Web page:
Periodontal disease is an acquired disease in most individuals. There is an aspect of periodontal disease that a few people develop that is related to genetic factors and is more troublesome for these people because their resistance is not as good. Antibiotics are an added component of treatment in conjunction with debridement type intervention. Antibiotics are also needed for patients at risk of medical complications with heart disease and prosthetic joints and organ transplants.
Generally we must be cautious about using antibiotics since there is an epidemic of over use in the United States. The big problem is that bacteria can react to antibiotics and become resistant and grow more virulent strains that antibiotics are no longer effective against.
Recently combinations of antibiotics have been shown to be more effective in certain circumstances so protocols for multidrug use is beginning to emerge.
Oral antibiotics tend to affect the whole body and are less commonly prescribed than topical gel. Here are some specific details about several different types of oral antibiotics:
Tetracycline antibiotics – Antibiotics which include tetracycline hydrochloride, doxycycline, and minocycline are the primary drugs used in periodontal treatment. They have antibacterial properties, reduce inflammation and block collagenase (a protein which destroys the connective tissue).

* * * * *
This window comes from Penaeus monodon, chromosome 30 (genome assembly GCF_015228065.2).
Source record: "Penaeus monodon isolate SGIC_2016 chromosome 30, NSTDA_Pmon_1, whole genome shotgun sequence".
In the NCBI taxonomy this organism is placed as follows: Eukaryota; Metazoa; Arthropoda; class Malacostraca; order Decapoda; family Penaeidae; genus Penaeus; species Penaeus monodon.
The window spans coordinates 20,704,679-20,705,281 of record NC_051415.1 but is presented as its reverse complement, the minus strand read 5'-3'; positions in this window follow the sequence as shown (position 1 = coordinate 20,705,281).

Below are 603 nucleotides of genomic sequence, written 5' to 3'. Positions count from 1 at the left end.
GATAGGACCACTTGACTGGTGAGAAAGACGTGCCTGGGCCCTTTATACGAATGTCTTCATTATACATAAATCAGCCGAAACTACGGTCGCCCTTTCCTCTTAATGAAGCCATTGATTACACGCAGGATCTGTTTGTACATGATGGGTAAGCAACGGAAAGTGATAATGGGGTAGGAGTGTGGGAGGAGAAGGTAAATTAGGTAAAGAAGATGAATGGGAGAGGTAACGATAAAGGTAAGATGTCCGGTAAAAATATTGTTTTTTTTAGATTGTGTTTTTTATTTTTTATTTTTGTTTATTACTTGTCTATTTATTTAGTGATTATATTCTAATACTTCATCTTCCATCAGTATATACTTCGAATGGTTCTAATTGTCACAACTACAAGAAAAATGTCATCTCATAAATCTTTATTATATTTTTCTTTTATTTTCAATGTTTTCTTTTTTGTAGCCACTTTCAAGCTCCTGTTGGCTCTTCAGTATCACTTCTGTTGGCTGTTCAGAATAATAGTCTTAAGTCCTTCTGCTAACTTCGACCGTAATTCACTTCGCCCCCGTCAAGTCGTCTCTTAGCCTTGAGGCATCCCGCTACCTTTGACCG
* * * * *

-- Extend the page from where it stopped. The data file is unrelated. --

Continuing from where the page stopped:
Macrolide antibiotics – This group of antibiotics has proven effective at reducing inflammation, and can also reduce bacterial growth associated with periodontitis.
Metronidazole – This antibiotic is generally used in combination with amoxicillin or tetracycline to combat inflammation and bacterial growth in severe or chronic periodontitis.
Topical Gels and Strips
The biggest advantage of the direct delivery of antibiotics to the surfaces of the gums is that the whole body is not affected. Topical gels and direct delivery methods tend to be preferred over their oral counterparts and are extremely effective when used after scaling and root planing procedures. Here are some of the most commonly used direct delivery antibiotics:
Atridox® – This doxycycline gel conforms to the contours of gum surfaces and solidifies over them. Over several days, this gel gradually releases the antibiotic medication.
PerioChip® – This chip is placed into the actual gum pocket after root planing procedure. PerioChip® slowly releases Chlorhexidine, a powerful antibacterial antiseptic. PerioChip® reduces pocket depth in most cases in periodontitis sufferers.
Actisite® – This thin strip is similar to dental floss and contains tetracycline hydrochloride. The thread is place temporarily directly between the tooth and gum to kill bacteria and reduce the depth of gum pockets. Several threads are sometimes placed for around 10 days to enhance the antibiotic effect.
Elyzol® – This metronidazole antibiotic comes in gel and strip form. It is unique because it is able to destroy parasites as well as oral bacteria.
Arestin® – This Minocycline antibiotic comes in mini capsules which are delivered into the gums after scaling and root planning.
Noticeable periodontal improvements are usually seen after systemic or oral antibiotic treatment. Your Periodontist or dentist will incorporate and recommend the necessary antibiotic treatments as necessary for the healing of your periodontal condition.
If you have any questions about periodontal disease or antibiotic treatments, please ask your dentist.